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United States v. Coronel-Estrada

filed*fn*: December 11, 1991.

UNITED STATES OF AMERICA, PLAINTIFF-APPELLEE,
v.
MARIO CORONEL-ESTRADA, DEFENDANT-APPELLANT.



Appeal from the United States District Court for the Southern District of California; Howard B. Turrentine, Senior Judge, Presiding; D.C. No. CR-90-0557-04-T.

Before: Hug, Poole and Canby, Circuit Judges.

MEMORANDUM

Mario Coronel-Estrada (Coronel) appeals his conviction by jury trial for numerous controlled substance offenses.*fn1 Coronel contends that the district court's jury instruction defining reasonable doubt suggests a higher degree of doubt than is required for an acquittal. In addition, Coronel argues that the district court erred by refusing to take judicial notice of the dictionary definition of the term "mota." We have jurisdiction under 28 U.S.C. § 1291 and affirm the conviction.

Jury Instructions

We review whether a jury instruction was an accurate statement of the law de novo. United States v. Terry, 911 F.2d 272, 278 (9th Cir. 1990). "We '"determine whether, viewing the instructions as a whole, the court gave adequate instruction . . . to ensure that the jury fully understood the issues," and to determine "whether the instruction is misleading or states the law incorrectly to the prejudice of the objecting party."'" Id. at 279 (citations omitted). The formulation or choice of language of the jury instructions is within the discretion of the district court. United States v. Echeverry, 759 F.2d 1451, 1455 (9th Cir. 1985). "The availability of a better instruction is not a ground for reversal." United States v. Ward, 914 F.2d 1340, 1344 (9th Cir. 1990).

"An appropriate instruction defining reasonable doubt is permissible but not necessarily required." United States v. Nolasco, 926 F.2d 869, 872 (9th Cir.) (en banc), cert. denied, 112 S. Ct. 111 (1991). In the event the district court provides a definition, such instruction must "not detract from the heavy burden suggested by the use of the term 'reasonable doubt' standing alone." Id. at 873.

Here, Coronel urged the district court to give the instructions suggested by Devitt and Blackmar, which describe reasonable doubt as "doubt that would make a reasonable person hesitate to act." Devitt and Blackmar, Federal Jury Practice and Instructions, § 11.14 (3d ed. 1977). Nevertheless, the district court defined reasonable doubt according to section 3.03 of the model jury instructions for the Ninth Circuit, which partially provides that "proof beyond a reasonable doubt is proof that leaves you firmly convinced that the defendant is guilty." Manual of Model Criminal Jury Instructions for the Ninth Circuit, § 3.03 (West 1989). In addition, the district court included an instruction on the presumption of innocence.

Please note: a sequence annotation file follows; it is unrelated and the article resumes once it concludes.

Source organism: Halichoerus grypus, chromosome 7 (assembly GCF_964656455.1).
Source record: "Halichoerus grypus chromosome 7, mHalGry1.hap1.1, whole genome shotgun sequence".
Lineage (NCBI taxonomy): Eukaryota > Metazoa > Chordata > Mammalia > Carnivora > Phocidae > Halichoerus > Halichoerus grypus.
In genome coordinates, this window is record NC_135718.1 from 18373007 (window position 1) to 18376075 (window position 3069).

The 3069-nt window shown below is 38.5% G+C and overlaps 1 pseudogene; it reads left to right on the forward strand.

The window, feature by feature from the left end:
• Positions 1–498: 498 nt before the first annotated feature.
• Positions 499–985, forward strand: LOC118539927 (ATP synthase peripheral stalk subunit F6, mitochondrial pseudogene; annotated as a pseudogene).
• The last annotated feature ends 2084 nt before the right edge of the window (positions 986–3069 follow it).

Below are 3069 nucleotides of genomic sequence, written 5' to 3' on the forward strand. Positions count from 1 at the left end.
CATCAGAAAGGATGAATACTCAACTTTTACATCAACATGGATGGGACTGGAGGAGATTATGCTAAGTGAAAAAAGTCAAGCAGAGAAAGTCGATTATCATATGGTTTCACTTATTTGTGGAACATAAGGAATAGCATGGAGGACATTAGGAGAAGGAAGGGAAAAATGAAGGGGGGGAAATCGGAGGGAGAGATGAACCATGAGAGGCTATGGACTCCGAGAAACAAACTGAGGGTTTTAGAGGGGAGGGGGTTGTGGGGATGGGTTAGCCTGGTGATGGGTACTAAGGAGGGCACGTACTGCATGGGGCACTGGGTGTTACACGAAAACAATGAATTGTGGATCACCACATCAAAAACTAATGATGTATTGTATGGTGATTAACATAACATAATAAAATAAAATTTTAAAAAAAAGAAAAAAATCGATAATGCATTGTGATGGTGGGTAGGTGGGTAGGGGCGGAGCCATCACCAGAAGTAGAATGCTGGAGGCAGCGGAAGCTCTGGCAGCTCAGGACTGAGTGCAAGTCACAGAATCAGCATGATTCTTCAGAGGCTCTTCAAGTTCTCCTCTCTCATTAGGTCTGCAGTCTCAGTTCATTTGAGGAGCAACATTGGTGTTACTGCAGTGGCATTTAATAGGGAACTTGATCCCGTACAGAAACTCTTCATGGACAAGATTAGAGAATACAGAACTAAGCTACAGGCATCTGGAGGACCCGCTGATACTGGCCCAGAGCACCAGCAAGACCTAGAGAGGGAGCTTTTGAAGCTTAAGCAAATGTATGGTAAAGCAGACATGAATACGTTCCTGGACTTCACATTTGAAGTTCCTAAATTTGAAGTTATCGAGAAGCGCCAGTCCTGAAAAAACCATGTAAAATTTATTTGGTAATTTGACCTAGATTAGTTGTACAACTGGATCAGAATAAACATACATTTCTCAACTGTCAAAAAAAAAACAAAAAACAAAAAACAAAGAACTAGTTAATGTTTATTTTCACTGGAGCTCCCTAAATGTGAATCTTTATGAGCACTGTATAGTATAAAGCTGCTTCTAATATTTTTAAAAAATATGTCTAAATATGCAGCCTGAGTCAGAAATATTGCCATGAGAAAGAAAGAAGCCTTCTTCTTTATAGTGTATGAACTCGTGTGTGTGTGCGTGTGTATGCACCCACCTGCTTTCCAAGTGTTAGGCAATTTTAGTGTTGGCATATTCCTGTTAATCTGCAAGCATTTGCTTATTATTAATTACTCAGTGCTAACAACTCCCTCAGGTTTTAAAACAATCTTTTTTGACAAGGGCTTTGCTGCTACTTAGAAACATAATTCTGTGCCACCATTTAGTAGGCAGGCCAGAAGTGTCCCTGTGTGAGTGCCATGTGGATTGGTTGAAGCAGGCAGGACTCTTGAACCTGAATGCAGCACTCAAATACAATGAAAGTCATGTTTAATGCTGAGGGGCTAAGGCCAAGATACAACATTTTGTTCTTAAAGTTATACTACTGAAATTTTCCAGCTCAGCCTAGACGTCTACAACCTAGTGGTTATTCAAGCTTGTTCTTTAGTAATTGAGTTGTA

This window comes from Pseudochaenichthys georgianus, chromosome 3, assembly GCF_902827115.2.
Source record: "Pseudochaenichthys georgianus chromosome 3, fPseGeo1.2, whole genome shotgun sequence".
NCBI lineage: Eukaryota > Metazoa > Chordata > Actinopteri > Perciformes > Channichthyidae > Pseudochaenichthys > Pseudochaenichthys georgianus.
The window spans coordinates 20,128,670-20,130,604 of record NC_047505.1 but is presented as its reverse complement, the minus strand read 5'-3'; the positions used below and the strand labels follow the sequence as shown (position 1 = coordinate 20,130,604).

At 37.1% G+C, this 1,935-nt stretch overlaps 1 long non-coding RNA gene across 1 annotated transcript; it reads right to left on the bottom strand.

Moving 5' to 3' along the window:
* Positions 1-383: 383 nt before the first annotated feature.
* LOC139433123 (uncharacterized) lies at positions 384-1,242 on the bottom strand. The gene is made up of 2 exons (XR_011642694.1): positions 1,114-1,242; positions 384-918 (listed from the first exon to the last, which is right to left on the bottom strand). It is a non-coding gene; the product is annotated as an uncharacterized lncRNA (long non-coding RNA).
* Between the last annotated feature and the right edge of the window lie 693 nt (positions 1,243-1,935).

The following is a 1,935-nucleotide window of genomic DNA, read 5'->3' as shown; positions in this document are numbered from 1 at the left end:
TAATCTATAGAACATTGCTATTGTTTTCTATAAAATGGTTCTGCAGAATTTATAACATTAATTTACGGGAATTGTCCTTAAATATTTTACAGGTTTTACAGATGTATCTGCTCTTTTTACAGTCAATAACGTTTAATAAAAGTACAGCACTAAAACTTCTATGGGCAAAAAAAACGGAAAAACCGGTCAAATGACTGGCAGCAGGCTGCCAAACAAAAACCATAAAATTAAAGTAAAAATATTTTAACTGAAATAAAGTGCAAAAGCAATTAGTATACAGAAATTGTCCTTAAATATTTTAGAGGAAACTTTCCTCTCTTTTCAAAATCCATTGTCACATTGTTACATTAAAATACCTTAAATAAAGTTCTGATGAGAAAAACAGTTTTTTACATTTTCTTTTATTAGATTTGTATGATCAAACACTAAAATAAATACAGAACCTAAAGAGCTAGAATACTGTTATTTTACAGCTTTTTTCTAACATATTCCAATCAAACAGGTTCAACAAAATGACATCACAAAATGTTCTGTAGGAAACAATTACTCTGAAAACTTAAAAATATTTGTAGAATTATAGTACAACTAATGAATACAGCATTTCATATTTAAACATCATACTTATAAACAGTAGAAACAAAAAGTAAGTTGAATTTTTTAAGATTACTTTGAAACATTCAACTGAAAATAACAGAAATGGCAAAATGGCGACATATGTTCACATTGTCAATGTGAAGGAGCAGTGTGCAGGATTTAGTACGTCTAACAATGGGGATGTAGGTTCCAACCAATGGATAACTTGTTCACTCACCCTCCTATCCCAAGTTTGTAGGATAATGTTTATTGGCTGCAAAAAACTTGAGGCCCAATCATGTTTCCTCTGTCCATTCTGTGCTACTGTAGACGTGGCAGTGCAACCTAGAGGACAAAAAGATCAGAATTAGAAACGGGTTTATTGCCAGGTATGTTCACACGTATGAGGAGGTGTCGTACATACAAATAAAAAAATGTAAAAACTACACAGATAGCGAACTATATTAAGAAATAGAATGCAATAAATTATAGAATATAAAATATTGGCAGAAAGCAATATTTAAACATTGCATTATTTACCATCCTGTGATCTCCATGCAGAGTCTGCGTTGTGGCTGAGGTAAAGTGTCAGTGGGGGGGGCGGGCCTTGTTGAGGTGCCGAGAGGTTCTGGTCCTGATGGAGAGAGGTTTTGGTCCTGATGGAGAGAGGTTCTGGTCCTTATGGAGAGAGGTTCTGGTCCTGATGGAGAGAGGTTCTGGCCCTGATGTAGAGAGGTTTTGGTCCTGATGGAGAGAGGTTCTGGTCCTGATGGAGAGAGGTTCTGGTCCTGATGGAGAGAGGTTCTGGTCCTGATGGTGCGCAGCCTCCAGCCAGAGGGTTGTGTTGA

Coronel argues that the "firmly convinced" language suggests a higher degree of doubt than is required for acquittal under the reasonable doubt standard. Nevertheless, considering the instructions as a whole, the district court clearly indicated to the jury that Coronel was presumed innocent, and that the government had the burden of convincing them of Coronel's guilt beyond a reasonable doubt. See Nolasco, 926 F.2d at 873. The "firmly convinced" language did not tend to lessen the government's heavy burden created by the instructions in their entirety, and therefore, the district court's instruction was proper.*fn2

Judicial Notice

The district court may take judicial notice of adjudicative facts if they are not "subject to reasonable dispute in that [they are] either (1) generally known within the territorial jurisdiction of the trial court or (2) capable of accurate and ready determination by resort to sources whose accuracy cannot reasonably be questioned." Fed. R. Evid. 201. "In a criminal case, the [district] court shall instruct the jury that it may, but is not required to, accept as conclusive any fact judicially noticed." Id. We review the district court's decision whether to take judicial notice for an abuse of discretion. See Peabody v. Maud Van Cortland Hill Schroll Trust, 892 F.2d 772, 777 (9th Cir. 1989), cert. denied, 110 S. Ct. 3216 (1990).

Here, a government agent testified at trial that he used the term "mota" while speaking with Coronel. The agent understood "mota" to be the Spanish slang word for marijuana. Coronel requested the district court to take judicial notice of the dictionary definition of "mota," which was defined as "spot, speck, mote, slight flaw, speck, burl, knot."*fn3 See SER 10-12. The district court refused Coronel's request because the slang definition of the term "mota" substantially differed from its dictionary definition. Since the meaning of "mota" within the context of the conversation between the agent and Coronel was subject to reasonable dispute, the district court did not abuse its discretion by refusing to take judicial notice of the term's dictionary meaning. See Fed. R. Evid. 201(b).

AFFIRME ...


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